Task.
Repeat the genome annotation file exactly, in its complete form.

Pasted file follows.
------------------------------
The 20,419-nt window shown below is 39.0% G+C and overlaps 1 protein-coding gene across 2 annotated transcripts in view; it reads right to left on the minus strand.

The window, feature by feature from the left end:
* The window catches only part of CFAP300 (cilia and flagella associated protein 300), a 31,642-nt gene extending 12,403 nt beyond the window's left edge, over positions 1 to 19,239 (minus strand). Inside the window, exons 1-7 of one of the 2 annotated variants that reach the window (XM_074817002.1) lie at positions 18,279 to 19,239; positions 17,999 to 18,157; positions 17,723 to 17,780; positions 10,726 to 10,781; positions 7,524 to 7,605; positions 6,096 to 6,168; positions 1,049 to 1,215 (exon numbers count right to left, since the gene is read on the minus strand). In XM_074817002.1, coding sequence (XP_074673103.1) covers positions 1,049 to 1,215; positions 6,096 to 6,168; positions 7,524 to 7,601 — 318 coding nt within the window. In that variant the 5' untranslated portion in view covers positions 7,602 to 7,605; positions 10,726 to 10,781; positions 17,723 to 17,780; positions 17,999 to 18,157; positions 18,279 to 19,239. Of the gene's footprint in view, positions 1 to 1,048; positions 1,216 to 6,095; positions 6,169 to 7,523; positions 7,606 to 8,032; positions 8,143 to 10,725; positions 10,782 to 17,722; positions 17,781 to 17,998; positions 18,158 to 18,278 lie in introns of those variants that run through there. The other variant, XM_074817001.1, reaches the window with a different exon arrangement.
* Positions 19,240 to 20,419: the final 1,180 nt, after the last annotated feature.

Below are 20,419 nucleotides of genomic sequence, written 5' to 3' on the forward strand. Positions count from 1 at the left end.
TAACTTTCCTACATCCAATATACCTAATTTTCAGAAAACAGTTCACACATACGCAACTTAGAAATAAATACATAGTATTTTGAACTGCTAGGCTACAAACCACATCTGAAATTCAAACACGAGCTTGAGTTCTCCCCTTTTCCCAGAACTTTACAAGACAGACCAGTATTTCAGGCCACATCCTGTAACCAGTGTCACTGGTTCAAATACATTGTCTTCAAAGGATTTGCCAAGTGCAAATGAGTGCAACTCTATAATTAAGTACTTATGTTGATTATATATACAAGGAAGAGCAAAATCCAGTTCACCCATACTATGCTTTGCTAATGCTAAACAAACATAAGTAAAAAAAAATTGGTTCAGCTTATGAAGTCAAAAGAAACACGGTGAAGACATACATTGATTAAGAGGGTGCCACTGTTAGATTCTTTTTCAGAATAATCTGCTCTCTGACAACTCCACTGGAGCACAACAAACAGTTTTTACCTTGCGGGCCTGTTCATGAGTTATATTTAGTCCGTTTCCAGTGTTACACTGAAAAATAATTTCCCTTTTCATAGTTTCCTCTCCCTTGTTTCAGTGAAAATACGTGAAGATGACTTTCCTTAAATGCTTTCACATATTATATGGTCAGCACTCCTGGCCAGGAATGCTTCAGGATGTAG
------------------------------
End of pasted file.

The 20,419-nt window shown below is 39.0% G+C and overlaps 1 protein-coding gene across 2 annotated transcripts in view; it reads right to left on the minus strand.

The window, feature by feature from the left end:
* The window catches only part of CFAP300 (cilia and flagella associated protein 300), a 31,642-nt gene extending 12,403 nt beyond the window's left edge, over positions 1 to 19,239 (minus strand). Inside the window, exons 1-7 of one of the 2 annotated variants that reach the window (XM_074817002.1) lie at positions 18,279 to 19,239; positions 17,999 to 18,157; positions 17,723 to 17,780; positions 10,726 to 10,781; positions 7,524 to 7,605; positions 6,096 to 6,168; positions 1,049 to 1,215 (exon numbers count right to left, since the gene is read on the minus strand). In XM_074817002.1, coding sequence (XP_074673103.1) covers positions 1,049 to 1,215; positions 6,096 to 6,168; positions 7,524 to 7,601 — 318 coding nt within the window. In that variant the 5' untranslated portion in view covers positions 7,602 to 7,605; positions 10,726 to 10,781; positions 17,723 to 17,780; positions 17,999 to 18,157; positions 18,279 to 19,239. Of the gene's footprint in view, positions 1 to 1,048; positions 1,216 to 6,095; positions 6,169 to 7,523; positions 7,606 to 8,032; positions 8,143 to 10,725; positions 10,782 to 17,722; positions 17,781 to 17,998; positions 18,158 to 18,278 lie in introns of those variants that run through there. The other variant, XM_074817001.1, reaches the window with a different exon arrangement.
* Positions 19,240 to 20,419: the final 1,180 nt, after the last annotated feature.

Below are 20,419 nucleotides of genomic sequence, written 5' to 3' on the forward strand. Positions count from 1 at the left end.
TAACTTTCCTACATCCAATATACCTAATTTTCAGAAAACAGTTCACACATACGCAACTTAGAAATAAATACATAGTATTTTGAACTGCTAGGCTACAAACCACATCTGAAATTCAAACACGAGCTTGAGTTCTCCCCTTTTCCCAGAACTTTACAAGACAGACCAGTATTTCAGGCCACATCCTGTAACCAGTGTCACTGGTTCAAATACATTGTCTTCAAAGGATTTGCCAAGTGCAAATGAGTGCAACTCTATAATTAAGTACTTATGTTGATTATATATACAAGGAAGAGCAAAATCCAGTTCACCCATACTATGCTTTGCTAATGCTAAACAAACATAAGTAAAAAAAAATTGGTTCAGCTTATGAAGTCAAAAGAAACACGGTGAAGACATACATTGATTAAGAGGGTGCCACTGTTAGATTCTTTTTCAGAATAATCTGCTCTCTGACAACTCCACTGGAGCACAACAAACAGTTTTTACCTTGCGGGCCTGTTCATGAGTTATATTTAGTCCGTTTCCAGTGTTACACTGAAAAATAATTTCCCTTTTCATAGTTTCCTCTCCCTTGTTTCAGTGAAAATACGTGAAGATGACTTTCCTTAAATGCTTTCACATATTATATGGTCAGCACTCCTGGCCAGGAATGCTTCAGGATGTAG